If you feel your violin is too loud, one option could be to shop for a bow that gives more subtle sound.

January 11, 2014 at 02:28 AM · How many flutes are in a symphonic orchestra?

How many violins are in a symphonic orchestra?

Why?

Because a single flute can over-power many violins.

In other words, violin can never be too loud.

To be precise, a GOOD violin can never be too loud.

To be even more precise a GOOD acoustic violin can never be too loud.

Electric, yes, but that is completely different subject.

Now, the difference between power and projection is nicely explained by James Ehnes in his interview on DVD "Homage".

Take a look.

January 11, 2014 at 03:12 AM · So how do I test projection?

I imagine I will require a large hall and someone in the back row?

January 11, 2014 at 01:45 PM · Its interesting to explore the limits of your instrument but perhaps the most important question is, realistically, what are you going to use the violin for? If its a recital in a typical room with a piano then projection usually is not an issue. Likewise in many churches - the acoustics are often too good and the problem is not projection but clarity. However, if you are to solo with an orchestra then you really do need an instrument that is both clear and that carries over all the competing sounds. As far as I am aware, the only real way to test that is - with an orchestra but maybe the experts here have a better way...

January 11, 2014 at 05:54 PM · "If its a recital in a typical room with a piano then projection usually is not an issue."

Depends on the pianist and what kind of music you are playing. The piano should really be able to have the lid wide open but with some violins the balance doesn't allow it.

January 11, 2014 at 06:47 PM · One could rotate the piano 180 degrees.

There's also this.....

January 11, 2014 at 07:16 PM · I had loudness in my palatino violin and loudness in my Heinzel violin. Loudness in my heinzel is much better. Loud is not necessarily bad as I thought it was when I knew nothing more than palatino language

January 11, 2014 at 08:02 PM · "One could rotate the piano 180 degrees"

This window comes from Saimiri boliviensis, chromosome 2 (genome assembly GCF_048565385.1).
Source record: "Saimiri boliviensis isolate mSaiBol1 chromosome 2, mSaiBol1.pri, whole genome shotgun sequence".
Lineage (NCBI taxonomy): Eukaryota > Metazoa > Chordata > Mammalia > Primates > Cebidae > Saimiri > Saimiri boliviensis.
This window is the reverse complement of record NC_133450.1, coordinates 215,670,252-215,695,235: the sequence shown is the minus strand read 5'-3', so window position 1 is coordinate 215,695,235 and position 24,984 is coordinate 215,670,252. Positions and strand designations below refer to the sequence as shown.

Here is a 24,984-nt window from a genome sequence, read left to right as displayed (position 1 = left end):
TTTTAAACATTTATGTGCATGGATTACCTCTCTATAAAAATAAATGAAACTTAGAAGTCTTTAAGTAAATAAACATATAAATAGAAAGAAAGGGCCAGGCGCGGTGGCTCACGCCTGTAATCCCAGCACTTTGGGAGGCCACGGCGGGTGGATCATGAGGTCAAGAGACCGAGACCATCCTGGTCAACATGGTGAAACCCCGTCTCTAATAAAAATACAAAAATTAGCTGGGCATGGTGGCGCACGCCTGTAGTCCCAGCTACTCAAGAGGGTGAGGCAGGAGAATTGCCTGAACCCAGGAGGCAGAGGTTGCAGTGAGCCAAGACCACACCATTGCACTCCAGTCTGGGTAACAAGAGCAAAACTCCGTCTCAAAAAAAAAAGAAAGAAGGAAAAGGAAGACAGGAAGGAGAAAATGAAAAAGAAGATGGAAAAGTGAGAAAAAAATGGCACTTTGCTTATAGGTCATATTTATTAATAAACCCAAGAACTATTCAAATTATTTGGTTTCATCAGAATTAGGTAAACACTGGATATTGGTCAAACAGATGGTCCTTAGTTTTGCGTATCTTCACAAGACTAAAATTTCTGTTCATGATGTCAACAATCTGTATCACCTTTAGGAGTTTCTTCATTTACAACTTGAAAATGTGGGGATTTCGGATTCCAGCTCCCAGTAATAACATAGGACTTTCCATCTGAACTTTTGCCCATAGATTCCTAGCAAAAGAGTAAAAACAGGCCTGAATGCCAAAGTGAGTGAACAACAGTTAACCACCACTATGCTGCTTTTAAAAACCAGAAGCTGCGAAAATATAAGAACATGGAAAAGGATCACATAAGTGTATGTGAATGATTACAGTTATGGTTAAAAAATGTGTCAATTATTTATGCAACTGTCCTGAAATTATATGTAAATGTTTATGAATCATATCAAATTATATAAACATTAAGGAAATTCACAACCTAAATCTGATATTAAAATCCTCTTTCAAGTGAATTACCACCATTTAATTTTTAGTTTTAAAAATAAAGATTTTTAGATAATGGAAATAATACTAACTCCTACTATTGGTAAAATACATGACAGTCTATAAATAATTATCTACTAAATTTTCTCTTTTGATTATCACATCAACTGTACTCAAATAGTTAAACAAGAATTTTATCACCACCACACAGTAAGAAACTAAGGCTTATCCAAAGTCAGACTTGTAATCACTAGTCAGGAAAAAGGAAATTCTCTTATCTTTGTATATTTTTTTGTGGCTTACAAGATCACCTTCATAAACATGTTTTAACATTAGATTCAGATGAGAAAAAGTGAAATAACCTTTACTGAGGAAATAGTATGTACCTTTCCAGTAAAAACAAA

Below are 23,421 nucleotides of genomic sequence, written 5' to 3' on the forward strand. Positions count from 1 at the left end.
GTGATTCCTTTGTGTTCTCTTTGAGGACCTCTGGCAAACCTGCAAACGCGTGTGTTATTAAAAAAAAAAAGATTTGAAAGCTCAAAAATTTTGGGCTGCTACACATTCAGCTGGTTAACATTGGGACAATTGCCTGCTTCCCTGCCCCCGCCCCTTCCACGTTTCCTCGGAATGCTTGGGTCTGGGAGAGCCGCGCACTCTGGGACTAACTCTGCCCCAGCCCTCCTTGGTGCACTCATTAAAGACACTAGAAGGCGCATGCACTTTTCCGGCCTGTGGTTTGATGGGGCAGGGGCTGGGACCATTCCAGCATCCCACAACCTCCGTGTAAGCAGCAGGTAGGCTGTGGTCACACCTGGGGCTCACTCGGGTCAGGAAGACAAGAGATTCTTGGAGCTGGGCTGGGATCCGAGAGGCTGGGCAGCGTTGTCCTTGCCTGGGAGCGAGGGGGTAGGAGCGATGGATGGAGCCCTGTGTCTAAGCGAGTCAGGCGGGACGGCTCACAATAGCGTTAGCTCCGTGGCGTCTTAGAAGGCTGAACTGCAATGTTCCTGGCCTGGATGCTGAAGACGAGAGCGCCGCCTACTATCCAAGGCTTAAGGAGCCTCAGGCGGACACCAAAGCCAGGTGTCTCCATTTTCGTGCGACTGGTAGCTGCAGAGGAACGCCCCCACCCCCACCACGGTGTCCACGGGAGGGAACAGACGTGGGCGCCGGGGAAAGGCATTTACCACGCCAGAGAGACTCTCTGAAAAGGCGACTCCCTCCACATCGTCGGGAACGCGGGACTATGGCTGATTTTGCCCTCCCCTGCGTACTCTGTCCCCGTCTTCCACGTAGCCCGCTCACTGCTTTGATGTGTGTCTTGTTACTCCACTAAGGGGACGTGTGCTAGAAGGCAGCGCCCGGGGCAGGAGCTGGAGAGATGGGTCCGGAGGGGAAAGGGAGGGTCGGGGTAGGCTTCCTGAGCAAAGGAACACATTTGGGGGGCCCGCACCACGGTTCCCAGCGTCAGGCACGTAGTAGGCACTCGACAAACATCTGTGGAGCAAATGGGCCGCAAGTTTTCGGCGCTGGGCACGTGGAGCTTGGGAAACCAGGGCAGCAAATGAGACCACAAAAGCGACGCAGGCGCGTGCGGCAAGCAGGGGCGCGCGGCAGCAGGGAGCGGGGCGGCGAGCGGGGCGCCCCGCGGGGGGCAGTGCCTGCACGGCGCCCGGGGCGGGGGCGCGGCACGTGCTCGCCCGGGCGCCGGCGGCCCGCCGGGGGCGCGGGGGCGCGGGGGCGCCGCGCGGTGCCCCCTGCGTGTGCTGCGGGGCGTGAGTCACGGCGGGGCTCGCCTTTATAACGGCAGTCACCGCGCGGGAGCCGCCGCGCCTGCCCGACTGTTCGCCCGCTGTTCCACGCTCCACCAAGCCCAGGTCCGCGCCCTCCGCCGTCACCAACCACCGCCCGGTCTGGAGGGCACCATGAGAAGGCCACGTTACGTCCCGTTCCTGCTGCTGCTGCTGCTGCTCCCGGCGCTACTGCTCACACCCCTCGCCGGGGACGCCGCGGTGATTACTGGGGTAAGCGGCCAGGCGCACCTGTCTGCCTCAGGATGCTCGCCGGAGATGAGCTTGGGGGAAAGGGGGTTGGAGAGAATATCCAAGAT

That works particularly effectively on the horizontal axis...

January 11, 2014 at 08:11 PM · Cool. Then one could play lying on their back! :-)

January 11, 2014 at 08:46 PM · How to attach a shoulder rest to that trumpet violin?

January 11, 2014 at 09:13 PM · I seem to recall that years ago I met someone who was the page turner for the accompanist to a famous violinist (I don't remember who). The page turner told me that the sound of the violin on the stage was so loud that it was almost painful.

Sandy

PS. Is there a name for that instrument pictured above? The buglelin? The trombolin? The violombone? The French Hernia? The violhorn? The tubalin? The flugelin? The violrumpet? The trumpolin? (which is probably something you can bounce on, too)

January 11, 2014 at 11:33 PM · Violet?

January 11, 2014 at 11:36 PM · Two or three years ago I got an opportunity to play a home-made trumpet violin. I was visiting family in Leuven, Belgium just before the Christmas and went down into town to do some shopping. As I entered the big Grot Markt I heard this very powerful trumpet-like sound coming from 100 yards away at the other end of the Markt, playing an Eastern European folk tune. It didn't sound only like a trumpet, there were distinct violin overtones both in the sound and in the playing.

A few minutes later I met the player, a Rumanian street musician who was working the smaller towns in the area. We conversed (carefully, in English, our only common language) and it turned out he had made his fiddle at home. The neck, fingerboard, scroll and pegs were from a real violin. The bridge was a home-made affair, and the body was a wooden box. Inside there was some sort of pickup which I couldn't see, a small circuit board, and a pack of dry cell batteries. The sound came out of a cut-off trumpet clamped to the box.

I don't known whether there was a soundpost - judging by the solidity of the box it was probably unnecessary. There was a minimal chinrest for basic comfort; no shoulder rest, and a standard tailpiece for the metal strings.

The owner let me have a play on it, and the response was almost frighteningly loud. I played an Irish polka from the far west of Europe which was probably audible several streets away.

Afterwards, a suitable monetary appreciation passed between us (he was the professional, after all), and we parted the best of friends.

January 12, 2014 at 01:10 AM · See here:

http://en.m.wikipedia.org/wiki/Stroh_violin

January 12, 2014 at 01:55 AM · Some Stroh violin clips

Pop

Jazz

January 12, 2014 at 03:57 AM · We have a very fine musician in Austin who uses a Stroh violin on occasion. And his gets mic'd

January 12, 2014 at 07:24 AM · I believe the renowned tango violinist Julio de Caro used a Stroh. As recording techniques improved, his fiddle sounded worse and worse!